David Willis is a journalist and broadcaster who has spent more than 15 years as a foreign correspondent for the BBC. He entered journalism as a junior reporter on the Hertfordshire Mercury newspaper and joined the BBC in 1983. After spells in local radio and regional television, he moved to London to assume the role of political correspondent, based at the Houses of Parliament.
David's career as a foreign correspondent began in 1994, after he was appointed the BBC's Asia correspondent. During six years based in Singapore, he covered the Hong Kong handover, the funeral of Mother Teresa, and the death of Chinese leader Deng Xiaoping, and obtained exclusive pictures of the Cambodian dictator Pol Pot's "trial" by fellow Khmer Rouge cadres. He covered the devastating earthquake in Kobe, Japan, and reported first-hand on the downfall of Indonesia's president Suharto - as well as the subsequent bloodbath in East Timor, during which he was briefly jailed by the Indonesian authorities. His spell in Asia was also distinguished by a series of exclusive reports relating to the downfall of the so-called "rogue trader" Nick Leeson.
Appointed the BBC's California correspondent in January 2000, David went on to cover stories in North, South, and Central America. He traveled the length and breadth of the country after September 11, gauging reaction to the attacks on the Pentagon and the World Trade Center. He chronicled the economic collapse in Argentina (during which he and his crew were tear-gassed on the streets of Buenos Aires) and spent the 2002 football World Cup reporting from Rio de Janeiro on the progress of the ultimately triumphant Brazilian national team. He unearthed exclusive evidence of child soldiers serving on the front line in Colombia's drugs war and covered the 2002 election of Luiz Inácio Lula da Silva as president of Brazil. For the last eight years he has also covered the Academy Awards.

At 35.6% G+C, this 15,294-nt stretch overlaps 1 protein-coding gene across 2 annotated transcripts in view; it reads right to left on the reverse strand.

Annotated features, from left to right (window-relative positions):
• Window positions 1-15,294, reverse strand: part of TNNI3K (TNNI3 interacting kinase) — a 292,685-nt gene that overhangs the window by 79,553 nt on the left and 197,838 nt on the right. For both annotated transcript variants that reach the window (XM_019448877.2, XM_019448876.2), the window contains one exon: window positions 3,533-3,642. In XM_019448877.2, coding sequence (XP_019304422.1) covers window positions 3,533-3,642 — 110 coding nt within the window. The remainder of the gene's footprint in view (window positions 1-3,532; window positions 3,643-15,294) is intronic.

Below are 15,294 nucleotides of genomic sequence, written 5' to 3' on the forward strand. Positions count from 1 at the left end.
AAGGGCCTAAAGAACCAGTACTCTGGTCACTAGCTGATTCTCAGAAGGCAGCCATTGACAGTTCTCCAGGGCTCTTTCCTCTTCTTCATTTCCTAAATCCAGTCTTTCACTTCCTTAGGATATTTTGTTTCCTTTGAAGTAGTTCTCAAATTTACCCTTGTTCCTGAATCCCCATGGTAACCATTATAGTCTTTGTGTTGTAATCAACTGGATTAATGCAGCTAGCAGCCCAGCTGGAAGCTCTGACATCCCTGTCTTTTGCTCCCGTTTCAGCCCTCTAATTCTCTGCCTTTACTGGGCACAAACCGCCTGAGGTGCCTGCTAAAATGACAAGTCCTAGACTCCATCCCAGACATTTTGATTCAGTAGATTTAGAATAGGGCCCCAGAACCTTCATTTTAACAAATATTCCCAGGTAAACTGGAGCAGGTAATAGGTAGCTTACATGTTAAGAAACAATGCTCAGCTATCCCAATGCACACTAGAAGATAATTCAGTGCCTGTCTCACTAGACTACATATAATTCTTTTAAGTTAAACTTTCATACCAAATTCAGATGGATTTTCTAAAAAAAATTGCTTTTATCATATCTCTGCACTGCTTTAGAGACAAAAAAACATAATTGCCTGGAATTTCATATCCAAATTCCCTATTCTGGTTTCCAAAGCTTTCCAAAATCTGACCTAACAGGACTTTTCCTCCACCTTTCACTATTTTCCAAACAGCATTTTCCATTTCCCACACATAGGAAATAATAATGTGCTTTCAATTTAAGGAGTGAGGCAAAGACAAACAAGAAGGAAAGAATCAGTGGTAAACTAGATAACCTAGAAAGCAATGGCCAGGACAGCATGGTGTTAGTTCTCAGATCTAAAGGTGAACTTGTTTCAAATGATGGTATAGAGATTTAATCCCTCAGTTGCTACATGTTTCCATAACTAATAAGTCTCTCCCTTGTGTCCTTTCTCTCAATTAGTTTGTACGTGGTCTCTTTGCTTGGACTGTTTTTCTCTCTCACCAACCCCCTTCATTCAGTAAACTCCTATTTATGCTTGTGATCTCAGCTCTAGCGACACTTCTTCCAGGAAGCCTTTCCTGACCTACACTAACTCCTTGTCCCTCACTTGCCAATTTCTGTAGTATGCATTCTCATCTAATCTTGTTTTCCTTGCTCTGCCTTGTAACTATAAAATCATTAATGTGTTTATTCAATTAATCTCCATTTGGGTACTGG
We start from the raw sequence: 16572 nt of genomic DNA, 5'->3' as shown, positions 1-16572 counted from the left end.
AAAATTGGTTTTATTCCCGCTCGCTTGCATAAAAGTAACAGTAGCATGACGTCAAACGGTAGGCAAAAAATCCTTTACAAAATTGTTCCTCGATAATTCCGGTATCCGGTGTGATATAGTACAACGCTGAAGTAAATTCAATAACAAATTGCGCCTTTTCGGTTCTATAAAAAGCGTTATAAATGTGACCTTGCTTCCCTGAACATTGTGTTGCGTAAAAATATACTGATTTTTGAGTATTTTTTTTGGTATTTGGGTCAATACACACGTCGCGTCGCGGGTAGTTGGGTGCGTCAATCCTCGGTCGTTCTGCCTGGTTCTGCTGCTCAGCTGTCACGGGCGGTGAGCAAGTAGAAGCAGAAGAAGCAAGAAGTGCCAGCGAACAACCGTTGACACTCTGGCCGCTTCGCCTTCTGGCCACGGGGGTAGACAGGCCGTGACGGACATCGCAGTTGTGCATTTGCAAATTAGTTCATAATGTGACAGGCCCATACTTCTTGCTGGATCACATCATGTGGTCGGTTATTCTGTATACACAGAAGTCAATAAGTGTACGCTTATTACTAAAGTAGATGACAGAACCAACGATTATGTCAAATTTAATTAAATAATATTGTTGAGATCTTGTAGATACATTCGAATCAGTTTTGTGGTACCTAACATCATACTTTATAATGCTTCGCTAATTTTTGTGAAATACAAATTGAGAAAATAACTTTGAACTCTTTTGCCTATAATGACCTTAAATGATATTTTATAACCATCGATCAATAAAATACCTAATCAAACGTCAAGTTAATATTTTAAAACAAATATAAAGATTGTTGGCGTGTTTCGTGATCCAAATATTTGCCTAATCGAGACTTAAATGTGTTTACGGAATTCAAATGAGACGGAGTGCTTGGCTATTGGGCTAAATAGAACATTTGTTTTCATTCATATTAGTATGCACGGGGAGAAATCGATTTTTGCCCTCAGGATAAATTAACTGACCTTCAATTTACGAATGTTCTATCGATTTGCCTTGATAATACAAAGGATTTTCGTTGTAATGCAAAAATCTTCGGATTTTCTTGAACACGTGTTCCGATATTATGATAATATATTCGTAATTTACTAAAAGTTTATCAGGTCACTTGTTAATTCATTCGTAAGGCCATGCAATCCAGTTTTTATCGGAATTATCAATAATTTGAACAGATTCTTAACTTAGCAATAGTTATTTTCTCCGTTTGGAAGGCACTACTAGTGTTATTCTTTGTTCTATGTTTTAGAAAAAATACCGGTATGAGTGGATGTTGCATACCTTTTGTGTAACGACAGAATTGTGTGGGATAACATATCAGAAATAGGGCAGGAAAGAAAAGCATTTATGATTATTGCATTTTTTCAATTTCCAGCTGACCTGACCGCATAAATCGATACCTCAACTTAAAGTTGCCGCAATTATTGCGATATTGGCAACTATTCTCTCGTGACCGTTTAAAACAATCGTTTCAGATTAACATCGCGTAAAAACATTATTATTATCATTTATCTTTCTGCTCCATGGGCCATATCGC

David has also served as a war correspondent. He was "embedded" with U.S. forces during the 2003 military invasion of Iraq and filed vivid dispatches from the front line as American marines battled their way to Baghdad. He survived an ambush by members of the Iraqi Republican Guard and attacks on the marine unit to which he was assigned. His reports also featured prominently on National Public Radio (NPR) and ABC News, and in a BBC book, The Battle for Iraq. Since the invasion, he has undertaken a string of difficult and dangerous follow-up assignments in Iraq.
Later in 2003, David was invited to take up a place on the Reuters Fellowship, which every year provides study scholarships to senior journalists from around the world. During a three-month sabbatical as a visiting scholar at Oxford University, he conducted research on the relationship between the Bush administration and the media. Some of his current projects include covering breakthroughs in the fight against Alzheimer's, health problems occurring as a result of oil drilling in Colorado, and other longer-form news features.
David has homes in London and Los Angeles, and is currently working on his first book.